As always, the skinny on this excellent creativity exercise is to be found at Raven's Nest.
The Mini (thank, teacher, movies, unleash, lamp shade)
And I’d like to thank my primary school teacher, Mrs Cooper, who used to make me stand in the corner with a lampshade on my head as a punishment for being ‘as stupid as mud’. Well Mrs C, I hope you’re watching, because it’s down to you that I’m here tonight. You see, under that old lampshade, my little brain used to dream up all kinds of horrors that I wanted to unleash upon you for making me feel so small, and these ideas became the stories for my movies. Finally, I’d just like to say a huge thank you to the Academy for awarding Best Picture to Splatterfest III……
The 10-Worder (career, incense, prosperity, chloroform, cane, electrical outlet, preponderance, salivate, chopped liver, pillows)
New to Harold? Catch up here
Dr Flowers looked down at the patient in room 22b, his bald, brown head dark against the snowy whiteness of the pillows. He was still pretty drowsy after his surgery, which was to be expected. She flipped through his chart, running a practised eye over the scribbled notes and jotted numbers. How many times had she done that in her career, she wondered. She dropped the chart back into its holder at the foot of the bed and the noise caused the patient to open his eyes and stare at her blearily.
“Hello,” she said in her best bedside voice, “I’m Doctor – “ she panicked for a moment as she suddenly realised it would be stupid to used her real name. She cast around the room for inspiration but ‘electrical outlet’ or ‘IV stand’ were not going to be good choices. “Prosperity Cane,” the name of her old Gym teacher rushed into her head to save the day.
“Hmph?” said the patient thickly, smacking his lips and pulling an irritated face.
“Here,” Flowers pressed a glass of water to his lips, “Drink this and wash it round your mouth. We always give patients undergoing surgery drugs to dry up their secretions, so you won’t be able to salivate properly for a few hours, I’m afraid. Still,” she went on brightly, “at least it’s not like the old days when we just used to chloroform people and hope for the best.”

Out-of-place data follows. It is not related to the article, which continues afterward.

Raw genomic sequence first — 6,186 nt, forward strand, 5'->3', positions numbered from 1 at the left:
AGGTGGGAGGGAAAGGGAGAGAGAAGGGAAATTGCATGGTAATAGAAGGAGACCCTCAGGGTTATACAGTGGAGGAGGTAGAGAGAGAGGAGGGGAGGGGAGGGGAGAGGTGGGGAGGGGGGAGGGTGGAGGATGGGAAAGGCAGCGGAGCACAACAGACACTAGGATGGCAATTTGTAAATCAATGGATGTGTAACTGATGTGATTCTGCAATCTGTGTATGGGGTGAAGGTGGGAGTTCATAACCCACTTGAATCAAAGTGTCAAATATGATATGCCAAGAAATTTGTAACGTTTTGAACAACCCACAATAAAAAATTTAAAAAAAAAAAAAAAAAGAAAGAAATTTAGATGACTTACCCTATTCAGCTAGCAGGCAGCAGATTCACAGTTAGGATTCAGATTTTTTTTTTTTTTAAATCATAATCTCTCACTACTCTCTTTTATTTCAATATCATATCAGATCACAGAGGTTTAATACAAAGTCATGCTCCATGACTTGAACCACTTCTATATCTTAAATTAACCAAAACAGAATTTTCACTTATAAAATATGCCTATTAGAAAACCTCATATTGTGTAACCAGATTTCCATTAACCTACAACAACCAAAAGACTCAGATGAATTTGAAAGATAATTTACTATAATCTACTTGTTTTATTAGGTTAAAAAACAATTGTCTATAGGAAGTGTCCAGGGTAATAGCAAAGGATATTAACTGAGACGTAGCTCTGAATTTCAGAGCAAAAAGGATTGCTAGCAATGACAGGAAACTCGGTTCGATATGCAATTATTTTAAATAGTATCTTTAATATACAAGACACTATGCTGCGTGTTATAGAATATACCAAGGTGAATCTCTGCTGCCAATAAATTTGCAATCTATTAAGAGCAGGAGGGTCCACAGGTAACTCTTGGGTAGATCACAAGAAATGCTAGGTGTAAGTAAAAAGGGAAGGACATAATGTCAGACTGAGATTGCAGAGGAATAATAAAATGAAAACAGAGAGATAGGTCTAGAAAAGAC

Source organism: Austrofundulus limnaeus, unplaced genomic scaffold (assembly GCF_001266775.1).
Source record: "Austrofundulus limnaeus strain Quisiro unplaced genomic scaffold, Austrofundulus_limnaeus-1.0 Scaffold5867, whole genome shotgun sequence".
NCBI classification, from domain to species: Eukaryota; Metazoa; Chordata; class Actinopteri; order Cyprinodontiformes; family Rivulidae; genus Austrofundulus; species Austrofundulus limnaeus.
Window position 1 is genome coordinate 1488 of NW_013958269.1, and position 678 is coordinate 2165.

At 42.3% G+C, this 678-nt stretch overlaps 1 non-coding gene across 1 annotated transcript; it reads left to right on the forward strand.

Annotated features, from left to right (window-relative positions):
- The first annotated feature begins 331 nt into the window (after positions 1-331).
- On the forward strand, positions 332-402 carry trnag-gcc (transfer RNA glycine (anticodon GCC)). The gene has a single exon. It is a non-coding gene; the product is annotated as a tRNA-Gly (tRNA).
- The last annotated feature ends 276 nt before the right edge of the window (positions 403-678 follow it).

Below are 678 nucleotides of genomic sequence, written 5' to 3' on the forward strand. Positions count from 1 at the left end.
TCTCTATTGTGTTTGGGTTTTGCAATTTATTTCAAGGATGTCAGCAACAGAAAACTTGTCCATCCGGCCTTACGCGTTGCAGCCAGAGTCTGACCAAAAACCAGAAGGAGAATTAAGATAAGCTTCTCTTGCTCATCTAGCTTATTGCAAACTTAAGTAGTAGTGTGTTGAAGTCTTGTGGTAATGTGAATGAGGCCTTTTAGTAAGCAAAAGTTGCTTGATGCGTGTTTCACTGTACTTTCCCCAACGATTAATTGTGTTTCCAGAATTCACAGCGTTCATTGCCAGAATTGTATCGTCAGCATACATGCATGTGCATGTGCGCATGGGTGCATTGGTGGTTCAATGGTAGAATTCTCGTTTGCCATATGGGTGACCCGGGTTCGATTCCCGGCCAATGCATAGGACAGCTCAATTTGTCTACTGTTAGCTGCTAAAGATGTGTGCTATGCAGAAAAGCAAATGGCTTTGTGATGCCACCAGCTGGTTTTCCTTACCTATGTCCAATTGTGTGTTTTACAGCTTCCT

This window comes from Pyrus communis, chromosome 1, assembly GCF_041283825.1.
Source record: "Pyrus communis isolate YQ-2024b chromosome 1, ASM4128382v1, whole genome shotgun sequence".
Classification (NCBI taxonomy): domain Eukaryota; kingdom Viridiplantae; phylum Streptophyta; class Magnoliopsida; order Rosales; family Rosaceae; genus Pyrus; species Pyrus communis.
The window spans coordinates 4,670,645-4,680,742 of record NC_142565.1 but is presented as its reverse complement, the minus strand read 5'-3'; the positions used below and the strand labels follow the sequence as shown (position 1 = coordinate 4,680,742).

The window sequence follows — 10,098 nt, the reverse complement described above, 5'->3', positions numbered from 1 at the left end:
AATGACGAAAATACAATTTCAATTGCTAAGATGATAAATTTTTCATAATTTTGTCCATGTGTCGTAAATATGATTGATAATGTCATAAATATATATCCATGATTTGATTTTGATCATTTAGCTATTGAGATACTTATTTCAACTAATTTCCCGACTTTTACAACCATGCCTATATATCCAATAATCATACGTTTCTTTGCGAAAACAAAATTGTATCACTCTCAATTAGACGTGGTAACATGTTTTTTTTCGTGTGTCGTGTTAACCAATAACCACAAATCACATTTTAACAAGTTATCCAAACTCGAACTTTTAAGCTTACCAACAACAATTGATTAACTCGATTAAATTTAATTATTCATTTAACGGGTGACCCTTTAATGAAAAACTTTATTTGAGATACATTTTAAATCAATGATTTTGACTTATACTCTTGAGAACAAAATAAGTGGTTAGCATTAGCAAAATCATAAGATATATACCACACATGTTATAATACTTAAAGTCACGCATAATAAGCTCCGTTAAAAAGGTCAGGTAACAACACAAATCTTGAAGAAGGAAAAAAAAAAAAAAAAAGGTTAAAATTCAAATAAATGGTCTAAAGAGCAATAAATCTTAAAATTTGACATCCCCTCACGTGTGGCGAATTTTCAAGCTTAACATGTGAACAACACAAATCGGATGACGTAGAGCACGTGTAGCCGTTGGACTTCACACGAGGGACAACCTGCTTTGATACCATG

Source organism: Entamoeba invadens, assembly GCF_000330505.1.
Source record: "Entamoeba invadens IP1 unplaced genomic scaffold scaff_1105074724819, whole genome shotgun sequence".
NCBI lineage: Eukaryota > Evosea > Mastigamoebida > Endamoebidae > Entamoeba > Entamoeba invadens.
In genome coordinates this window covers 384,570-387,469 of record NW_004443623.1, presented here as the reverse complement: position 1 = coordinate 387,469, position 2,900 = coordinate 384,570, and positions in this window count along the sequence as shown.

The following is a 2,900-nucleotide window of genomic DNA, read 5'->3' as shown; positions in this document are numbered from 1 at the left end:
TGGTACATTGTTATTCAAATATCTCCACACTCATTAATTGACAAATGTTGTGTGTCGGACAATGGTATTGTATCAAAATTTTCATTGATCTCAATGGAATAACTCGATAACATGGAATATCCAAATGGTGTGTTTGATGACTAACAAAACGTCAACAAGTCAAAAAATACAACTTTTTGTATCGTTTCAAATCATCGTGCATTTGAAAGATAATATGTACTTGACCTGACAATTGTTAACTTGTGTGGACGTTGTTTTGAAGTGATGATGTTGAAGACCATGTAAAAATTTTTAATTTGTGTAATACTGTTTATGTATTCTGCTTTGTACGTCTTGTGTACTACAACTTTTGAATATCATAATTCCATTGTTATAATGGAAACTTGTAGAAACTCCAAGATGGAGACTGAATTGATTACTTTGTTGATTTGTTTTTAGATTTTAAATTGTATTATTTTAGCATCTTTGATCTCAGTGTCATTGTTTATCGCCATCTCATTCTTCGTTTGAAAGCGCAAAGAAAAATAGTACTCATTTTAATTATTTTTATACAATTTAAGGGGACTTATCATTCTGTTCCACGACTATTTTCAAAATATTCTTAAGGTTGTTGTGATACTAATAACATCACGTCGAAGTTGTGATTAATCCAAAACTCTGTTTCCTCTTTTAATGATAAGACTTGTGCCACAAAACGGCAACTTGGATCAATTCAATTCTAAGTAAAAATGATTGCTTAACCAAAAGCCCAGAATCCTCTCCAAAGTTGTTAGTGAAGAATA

Box slurped the water gratefully. His mouth had felt cottony and his tongue felt about twice the proper size.
“Thanks,” he croaked, “Needed that.”
Flowers replaced the glass on the cabinet beside the bed and took Box’s hand. She turned it over to expose the back of it where the surgical team had conveniently left a canula in place in case emergency drugs needed to be administered post-operatively.
Reaching out, she picked up the syringe she had prepared earlier and inserted its needle into the canula.
“I’m just going to give you a little something for the pain,” she lied soothingly, as she pressed the plunger.
The late afternoon sun slanted through one of the open swiss-cheese windows and the mildest of breezes carried in with it a heady, incense-like mix of scents from the preponderance of exotic flora in Mr Teeth’s garden.
Harold was sitting on one of Mr Teeth’s sofas, still looking somewhat bewildered, although much more ‘with it’ than he had been. Teatime was still speaking to him in urgent Infernal. Phrases which sounded like ‘pastiche’, ‘curlew’ and ‘chopped liver’ surfaced occasionally in the rapid river of the little monkey’s words. Across the room, India listened with some interest, even though she could not understand a word of Infernal – no human could, since demons were not in the business of giving language lessons. One sound did pop up time and time again, though – Azuriel. She jotted it down in her notebook. She couldn’t be certain of course, but she was pretty sure that this was the demon’s actual name. What luck to have over heard it.